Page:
The San Francisco teachers’ union has released a report accusing public school administrators of fiscal mismanagement amid ongoing contract negotiations in the 50,000-student K-12 district.
The United Educators of San Francisco report claims the district has borrowed irresponsibly, failed to capitalize on vacant properties, hired expensive consultants and overspent on top administrative salaries.
The union says the district’s behavior has led to teacher shortages, a payroll disaster and talk of merging and closing campuses.
“By ceasing to engage in irresponsible borrowing practices, the district could save an average of $1.3 million in fees and interest per borrowing,” according to the report.
“By returning to 2009-10 upper management spending levels, the district could save $26.4 million annually,” it goes on to claim. “By leasing its underutilized properties, SFUSD could generate between $11.4 to $19.2 million annually.”
Also, the report says the district has spent more than $30 million on the faulty rollout of a new payroll system.
That buggy system resulted in inaccurate payment amounts sent to teachers, some of whom went unpaid for months, and may be hampering the district’s recruitment and retention efforts, along with low starting salaries, according to a civil grand jury report released in June.
Union officials hope its new report will help clear the way for a new contract agreement.
“Our contract expired June 30 this year,” union President Cassondra Curiel said. “We attempted to get an agreement with the district last (school) year, so they could attract and retain teachers and we could know what to expect over the next two years.”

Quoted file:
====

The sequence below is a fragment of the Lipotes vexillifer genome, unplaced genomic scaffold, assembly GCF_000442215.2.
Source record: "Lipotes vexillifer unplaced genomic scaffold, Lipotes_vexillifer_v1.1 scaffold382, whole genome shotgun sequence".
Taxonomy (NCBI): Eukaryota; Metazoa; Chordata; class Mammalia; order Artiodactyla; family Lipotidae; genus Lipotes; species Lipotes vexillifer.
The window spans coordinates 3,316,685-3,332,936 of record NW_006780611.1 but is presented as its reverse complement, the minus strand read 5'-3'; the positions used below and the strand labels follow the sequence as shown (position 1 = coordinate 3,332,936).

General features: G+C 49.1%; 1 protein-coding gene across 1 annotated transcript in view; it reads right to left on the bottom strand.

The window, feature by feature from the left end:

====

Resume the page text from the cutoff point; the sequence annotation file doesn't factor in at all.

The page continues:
Instead, Curiel said the district has yet to present a contract offer union officials find acceptable.
The union is asking for a two-year, across-the-board raise for all credentialed teachers and a minimum salary of $30 an hour for teacher's aides, which would cost the district roughly $90 million over the course of the contract, Curiel said.
The district responded by pitching a $5,500 across-the-board raise for a one-year contract, she said.
Currently, the average SFUSD credentialed teacher has been at the district for about 10 years and makes between $70,000 and $80,000 a year, while aides take home between $24,000 and $34,000, according to Curiel.
She also said the district received $80 million from the state last year and has millions of dollars in savings.
“They’re talking about overspending on their current budget, but how can you overspend and have $300 million in savings?” Curiel said. “The math isn’t mathing for us.”
A district spokesperson said administrators are reviewing the union’s report.
“SFUSD remains focused on the critical work of responsibly managing district resources,” SFUSD spokesperson Laura Dudnick said in an email. “We appreciate our labor partners shedding light on these important concerns.”
Contract negotiations are scheduled for Monday night, and the San Francisco Board of Education is meeting Tuesday to discuss plans for addressing declining enrollment, staffing shortages and aging school buildings.